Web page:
What is Least Privilege Access?
Least privilege access is more of a cybersecurity philosophy than it is an actual cybersecurity product. And this philosophy is strikingly simple.
When your company employs least privilege access, you’re being purposeful about how you distribute your system permissions. Employees, vendors, and customers are only given access to the software, storage, and permissions that they need to use. Admin privileges, in general, only go to senior IT leadership under a least-privilege access structure.
At Integris, we strongly recommend this strategy for all our clients and consider it an important part of having a Responsible IT Architecture. Why is it so important? Let’s get into the practical benefits.
Why every company should have Least Privilege Access
The primary benefit of least privilege access is obvious. The fewer people that have access to sensitive data, the lower the likelihood that data will be breached. Of course, there are a significant number of “inside job” data theft cases carried out by people with administrative access. But a data breach doesn’t have to be an active case of theft to be damaging. Often, employees may have malware in their systems they don’t know about. If that malware has a key logger attached, a hacker can have access to your most sensitive information in minutes.
Nearly every company has some type of sensitive data to protect. Perhaps it’s financial or health care data. Employee passwords and logins. Order and inventory systems. The opportunities for disruption are numerous.
When you are purposeful about creating a least privileged access system, there are written protocols for all levels of information access. Least access policies that are written down and well enforced offer the following benefits for your company:
- Faster onboarding and offboarding of employees, because their system access levels are pre-determined, and offboarding security policies are well established
- The ability to comply with the cyber security guidelines required by your cyber risk insurers, who are looking for proof your company data is being handled responsibly
- A fair and equitable system of granting access, that employees understand, eliminating conflicts
- Proof to regulators, customers, and potential clients that you take the handling of company data seriously and are complying with industry best practices for your IT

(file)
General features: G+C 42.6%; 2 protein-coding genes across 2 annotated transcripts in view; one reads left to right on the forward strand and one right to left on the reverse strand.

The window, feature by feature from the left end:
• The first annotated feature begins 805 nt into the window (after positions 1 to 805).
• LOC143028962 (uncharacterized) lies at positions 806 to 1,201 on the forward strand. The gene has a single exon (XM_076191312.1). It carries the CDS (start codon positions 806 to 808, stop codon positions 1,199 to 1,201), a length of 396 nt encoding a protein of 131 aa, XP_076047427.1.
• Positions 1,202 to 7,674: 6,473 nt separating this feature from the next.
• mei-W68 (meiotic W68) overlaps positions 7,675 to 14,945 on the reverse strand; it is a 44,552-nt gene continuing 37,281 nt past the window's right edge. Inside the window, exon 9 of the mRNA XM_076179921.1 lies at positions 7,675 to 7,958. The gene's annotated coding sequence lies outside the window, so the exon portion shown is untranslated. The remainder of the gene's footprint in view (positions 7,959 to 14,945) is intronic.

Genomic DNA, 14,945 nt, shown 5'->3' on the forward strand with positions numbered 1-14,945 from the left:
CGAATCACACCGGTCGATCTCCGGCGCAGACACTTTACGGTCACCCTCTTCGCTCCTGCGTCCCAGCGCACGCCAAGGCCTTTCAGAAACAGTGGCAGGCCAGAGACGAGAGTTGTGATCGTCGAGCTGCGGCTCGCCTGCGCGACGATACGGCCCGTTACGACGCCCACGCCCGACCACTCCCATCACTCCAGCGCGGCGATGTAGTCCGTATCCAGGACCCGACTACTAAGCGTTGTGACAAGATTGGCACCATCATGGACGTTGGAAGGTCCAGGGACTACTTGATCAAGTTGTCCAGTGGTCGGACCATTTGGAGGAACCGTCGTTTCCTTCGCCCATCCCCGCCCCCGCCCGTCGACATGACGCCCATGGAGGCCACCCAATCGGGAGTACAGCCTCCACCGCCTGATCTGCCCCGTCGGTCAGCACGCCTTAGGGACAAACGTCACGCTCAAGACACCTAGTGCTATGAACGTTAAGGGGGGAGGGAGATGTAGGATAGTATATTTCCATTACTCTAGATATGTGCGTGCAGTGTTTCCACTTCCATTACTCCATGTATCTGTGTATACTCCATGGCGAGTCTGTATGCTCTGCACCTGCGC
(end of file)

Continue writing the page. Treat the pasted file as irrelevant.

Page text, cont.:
How does Least Privilege Access relate to Zero Trust Architecture?
Zero trust architecture is a way of enforcing least privilege access. Working together with tools like multifactor authentication, zero trust systems continuously verify your users’ location and credentials throughout their on-system experiences. This not only provides an extra layer of protection, it also provides an activity trail for every person in your system. This can be invaluable forensic information to have when security incidents occur.
Least Privilege Access is a part of Responsible IT Architecture
There are nine tools that we use at Integris to help us ensure that the standards of a Responsible IT Architecture are met, and least privilege access is one of them.
When you work with us, we prefer to take a holistic security approach. For us, that means employing these nine pillar tools, working in tandem, to create a complete layer of protection around your systems. Whether all those tools come from us, or they are existing tools in your network, it’s important that they are updated, up to the standards of regulators/cyber insurers, and up to the security demands of your network.
We’ll work with you to make sure your systems work as intended, and we’ll provide the capacity to keep your company safe and productive.
Learn more about Least Privilege Access
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Teach your employees the basic principles of password management, and you can slam the door on cyber thieves. These 9 simple rules from Iconic IT will help your employees make password hygiene second nature for your employees.
The thought of your sensitive business data being stolen is both infuriating and panic-inducing. Learn how about Zero-Trust Architecture and how it could help.